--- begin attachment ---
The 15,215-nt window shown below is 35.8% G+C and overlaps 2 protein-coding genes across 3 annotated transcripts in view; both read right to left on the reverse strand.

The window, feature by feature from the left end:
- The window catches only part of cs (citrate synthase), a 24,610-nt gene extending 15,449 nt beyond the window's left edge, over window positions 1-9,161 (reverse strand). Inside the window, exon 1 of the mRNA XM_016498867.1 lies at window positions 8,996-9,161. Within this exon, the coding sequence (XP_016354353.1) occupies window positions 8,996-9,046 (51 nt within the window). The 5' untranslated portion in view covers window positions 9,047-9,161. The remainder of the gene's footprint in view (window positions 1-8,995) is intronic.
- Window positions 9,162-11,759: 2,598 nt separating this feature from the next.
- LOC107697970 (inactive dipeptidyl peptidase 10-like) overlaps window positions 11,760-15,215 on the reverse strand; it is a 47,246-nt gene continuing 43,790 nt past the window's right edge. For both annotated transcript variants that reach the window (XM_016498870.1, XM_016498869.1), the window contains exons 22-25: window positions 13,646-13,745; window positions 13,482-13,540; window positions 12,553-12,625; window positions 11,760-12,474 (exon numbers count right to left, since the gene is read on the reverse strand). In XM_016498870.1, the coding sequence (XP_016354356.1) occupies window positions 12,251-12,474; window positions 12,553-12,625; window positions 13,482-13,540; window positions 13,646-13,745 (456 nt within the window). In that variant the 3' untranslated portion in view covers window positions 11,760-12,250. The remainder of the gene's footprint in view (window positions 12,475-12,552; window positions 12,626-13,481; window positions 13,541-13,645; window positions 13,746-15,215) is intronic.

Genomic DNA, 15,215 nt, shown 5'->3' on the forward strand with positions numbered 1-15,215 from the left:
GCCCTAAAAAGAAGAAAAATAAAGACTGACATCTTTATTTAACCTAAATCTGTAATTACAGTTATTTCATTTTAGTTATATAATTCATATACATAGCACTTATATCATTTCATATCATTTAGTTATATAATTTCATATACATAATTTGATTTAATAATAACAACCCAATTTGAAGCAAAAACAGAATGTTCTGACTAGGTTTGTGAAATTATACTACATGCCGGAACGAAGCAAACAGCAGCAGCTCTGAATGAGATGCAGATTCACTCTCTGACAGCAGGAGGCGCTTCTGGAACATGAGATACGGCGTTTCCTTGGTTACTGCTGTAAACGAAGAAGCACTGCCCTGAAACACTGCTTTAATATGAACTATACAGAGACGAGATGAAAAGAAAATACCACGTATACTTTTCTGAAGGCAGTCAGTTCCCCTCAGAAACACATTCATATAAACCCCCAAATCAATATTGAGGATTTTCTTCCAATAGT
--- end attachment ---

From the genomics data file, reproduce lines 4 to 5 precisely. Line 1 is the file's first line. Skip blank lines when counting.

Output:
- Window positions 9,162-11,759: 2,598 nt separating this feature from the next.
- LOC107697970 (inactive dipeptidyl peptidase 10-like) overlaps window positions 11,760-15,215 on the reverse strand; it is a 47,246-nt gene continuing 43,790 nt past the window's right edge. For both annotated transcript variants that reach the window (XM_016498870.1, XM_016498869.1), the window contains exons 22-25: window positions 13,646-13,745; window positions 13,482-13,540; window positions 12,553-12,625; window positions 11,760-12,474 (exon numbers count right to left, since the gene is read on the reverse strand). In XM_016498870.1, the coding sequence (XP_016354356.1) occupies window positions 12,251-12,474; window positions 12,553-12,625; window positions 13,482-13,540; window positions 13,646-13,745 (456 nt within the window). In that variant the 3' untranslated portion in view covers window positions 11,760-12,250. The remainder of the gene's footprint in view (window positions 12,475-12,552; window positions 12,626-13,481; window positions 13,541-13,645; window positions 13,746-15,215) is intronic.